Are you interested in a career as a speech-language pathologist? TU’s Communications Sciences & Disorders department has the pathways for you!

Freedom of speech: TU’s speech-language pathology students and faculty deploy latest technology to support expressive communication

When you were in elementary school, did you ever stealthily pass a handwritten note to a friend while your teacher’s back was turned? Have you ever nodded approvingly as a colleague presented her ideas at a meeting or sent a smiley-face emoji to a friend while texting? These and myriad other forms of familiar non-verbal communication are examples of augmentative and alternative communication (AAC).

For most people, AAC – which roughly boils down to communication that happens without talking – is a common addition to speaking. Speech-language pathologists, however, deploy AAC technologies to help people for whom speaking is either a major challenge or even an impossibility; for example, children with autism or cerebral palsy, and adults with aphasia or who have suffered a stroke or a traumatic brain injury. “Speech-language pathologists help people engage with the world around them,” remarked master’s student Cassie McGough; “AAC technologies support that work.”

AAC for all ages

At The University of Tulsa, students in the Department of Communication Sciences and Disorders have the opportunity to acquire essential AAC-related skills and knowledge through their coursework at both the undergraduate and graduate levels. Master’s students are also able to deepen their engagement with AAC by participating in a clinical practicum. In addition, TU is the only university in Oklahoma that delivers AAC assessments for community members who have complex communication needs, both children and adults. Graduate students conduct these through the on-campus Mary K. Chapman Speech & Hearing Clinic, and the hope is one day to be able to expand this service beyond the university.

One of the linchpins of the AAC training made available at TU is Clinical Assistant Professor of Speech-Language Pathology Ronda Marfechuk. Certified for the past 14 years as an assistive technology professional (ATP) by the Rehabilitation Engineering Society of North America, Marfechuk explained AAC as “an area of speech-language pathology that helps individuals who don’t have natural speech to communicate.”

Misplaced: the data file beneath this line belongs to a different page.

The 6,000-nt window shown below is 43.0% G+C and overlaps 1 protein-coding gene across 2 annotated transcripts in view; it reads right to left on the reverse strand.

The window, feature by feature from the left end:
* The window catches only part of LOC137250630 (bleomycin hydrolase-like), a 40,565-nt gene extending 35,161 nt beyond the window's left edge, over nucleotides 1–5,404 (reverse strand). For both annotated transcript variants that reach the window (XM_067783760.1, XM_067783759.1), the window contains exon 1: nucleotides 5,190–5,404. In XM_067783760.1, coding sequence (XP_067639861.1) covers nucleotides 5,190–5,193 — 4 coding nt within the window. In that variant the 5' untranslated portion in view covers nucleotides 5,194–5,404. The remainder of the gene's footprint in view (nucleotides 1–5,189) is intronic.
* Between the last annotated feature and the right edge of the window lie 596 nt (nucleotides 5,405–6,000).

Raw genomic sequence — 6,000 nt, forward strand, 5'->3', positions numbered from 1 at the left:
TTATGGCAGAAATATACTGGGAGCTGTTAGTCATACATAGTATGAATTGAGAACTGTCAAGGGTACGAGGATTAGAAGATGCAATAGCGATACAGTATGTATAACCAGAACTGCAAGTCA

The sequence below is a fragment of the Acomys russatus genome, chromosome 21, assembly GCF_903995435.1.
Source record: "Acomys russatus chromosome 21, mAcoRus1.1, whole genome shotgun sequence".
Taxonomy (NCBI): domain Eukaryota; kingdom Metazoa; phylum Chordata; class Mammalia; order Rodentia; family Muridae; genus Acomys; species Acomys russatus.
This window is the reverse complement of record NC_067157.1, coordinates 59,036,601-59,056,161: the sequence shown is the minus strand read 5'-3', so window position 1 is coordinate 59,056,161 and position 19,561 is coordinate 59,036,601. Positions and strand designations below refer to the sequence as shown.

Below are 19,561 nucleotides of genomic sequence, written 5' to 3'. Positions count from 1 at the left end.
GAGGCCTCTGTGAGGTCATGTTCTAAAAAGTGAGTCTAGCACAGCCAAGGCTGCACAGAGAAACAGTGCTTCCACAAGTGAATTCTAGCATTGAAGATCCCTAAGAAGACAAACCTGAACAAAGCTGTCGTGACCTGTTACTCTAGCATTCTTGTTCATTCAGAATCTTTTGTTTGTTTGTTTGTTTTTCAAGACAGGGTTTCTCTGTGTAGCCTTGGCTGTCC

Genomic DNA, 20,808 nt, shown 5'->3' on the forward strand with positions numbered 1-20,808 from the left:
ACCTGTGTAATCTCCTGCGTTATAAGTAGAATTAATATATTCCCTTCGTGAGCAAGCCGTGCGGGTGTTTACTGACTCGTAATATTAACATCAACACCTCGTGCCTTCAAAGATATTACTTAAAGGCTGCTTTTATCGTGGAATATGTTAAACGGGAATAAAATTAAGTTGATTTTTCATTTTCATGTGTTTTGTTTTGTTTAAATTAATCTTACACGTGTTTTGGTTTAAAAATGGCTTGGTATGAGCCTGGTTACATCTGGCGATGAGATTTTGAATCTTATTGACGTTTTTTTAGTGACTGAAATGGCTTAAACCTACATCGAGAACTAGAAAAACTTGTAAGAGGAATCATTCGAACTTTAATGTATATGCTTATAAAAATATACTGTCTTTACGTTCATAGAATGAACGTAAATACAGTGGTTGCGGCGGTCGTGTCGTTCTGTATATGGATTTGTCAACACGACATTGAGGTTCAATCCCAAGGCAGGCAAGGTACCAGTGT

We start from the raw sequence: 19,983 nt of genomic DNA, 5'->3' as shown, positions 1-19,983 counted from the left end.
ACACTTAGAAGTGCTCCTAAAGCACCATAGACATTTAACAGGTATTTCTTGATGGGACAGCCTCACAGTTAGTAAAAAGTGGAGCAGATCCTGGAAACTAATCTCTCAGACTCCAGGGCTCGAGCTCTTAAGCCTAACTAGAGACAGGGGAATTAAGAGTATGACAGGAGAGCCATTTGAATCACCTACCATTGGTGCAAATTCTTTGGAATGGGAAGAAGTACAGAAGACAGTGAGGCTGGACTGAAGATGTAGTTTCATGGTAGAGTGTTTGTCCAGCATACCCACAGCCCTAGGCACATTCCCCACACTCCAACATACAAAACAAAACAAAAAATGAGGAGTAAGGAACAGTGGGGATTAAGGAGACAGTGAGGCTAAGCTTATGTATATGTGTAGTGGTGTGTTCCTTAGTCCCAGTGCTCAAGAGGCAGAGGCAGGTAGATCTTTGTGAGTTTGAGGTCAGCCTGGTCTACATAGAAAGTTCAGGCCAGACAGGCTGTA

In speech-language pathology treatments, she observed, AAC can be something as low-tech as a pen and paper, as medium-tech as a push-button device that speaks individual words or as high-tech as digital tablets not dissimilar from an iPad. “As technology advances,” Marfechuk said, “AAC tools are becoming smaller and contain more vocabulary and abilities in the area of eye gaze. Experiments are also now underway to develop switches that can read the brain in order to activate them and generate speech.”

Of course, the humans using and benefiting from AAC are the prime concern for speech-language pathologists. “Working with little ones who haven’t yet spoken, these devices are a way to enhance and support their language development,” McGough commented. Now in her final semester of graduate school, McGough is also passionate about hospice work at the other end of the life spectrum, and she noted that AAC technology can be a great help in that context. “For some hospice residents, the muscles that work to enable speech are very weak, which means they are unable to communicate their wants and needs. So, if they have a device they are able to activate to say ‘I love you’ to a family member or ‘I need my pain medicine’ to a nurse, that’s what AAC is able to accomplish.”

Clinical experiences and community service

One of the benefits of studying speech-language pathology at TU is the opportunity to engage in clinical experiences. For Marfechuk’s students, these include working with people who require AAC technology. Clinical observations and interventions take place at the university’s Speech & Hearing Clinic, which welcomes a wide variety of patients from age 2 to beyond 90. It also occurs within community organizations, such as The Little Light House and The Center for Individuals with Physical Challenges.

During the fall 2019 semester, for example, students in Marfechuk’s course on communication modalities and special populations spent five sessions working directly with children at The Little Light House. The sessions focused on teaching how to use AAC. Working in pairs, students also had the opportunity to do an evaluation for an AAC device, write a report and make recommendations based on their findings.

“A lot of time parents will feel defeated,” noted master’s student Claire Collard, “because they hadn’t expected to have a child who they will never hear say ‘I love you’ or even just a simple ‘I’m hungry.’ Being able to provide that bridge for parents – whether in the classroom, clinic or a place like The Little Light House – is amazing. It’s about helping parents form a bond with their children.”

Clarey Sharum, a speech-language pathologist at The Little Light House, emphasized the impact of the therapy and training sessions TU students delivered:

The Little Light House is fortunate to have an ongoing partnership with the TU speech-language pathology program. We are so grateful for the graduate students’ hard work and interest, as well as for their loving spirits, which they continually show toward our kiddos who require AAC assistance.

These emerging speech-language pathology professionals expertly helped the children develop their confidence and communication skills. In addition, their efforts and dedication provided the Little Light House with 10 completed AAC reports. Once these are submitted through the children’s insurance providers, it could allow several of them to receive their very own speech-generating device.

These AAC devices will certainly be life-changing to these children and their families. It will allow young people who do not have a voice to be able to walk down their school hallways greeting their teachers, expressing their needs in the classroom, engaging with their peers at lunchtime and much more.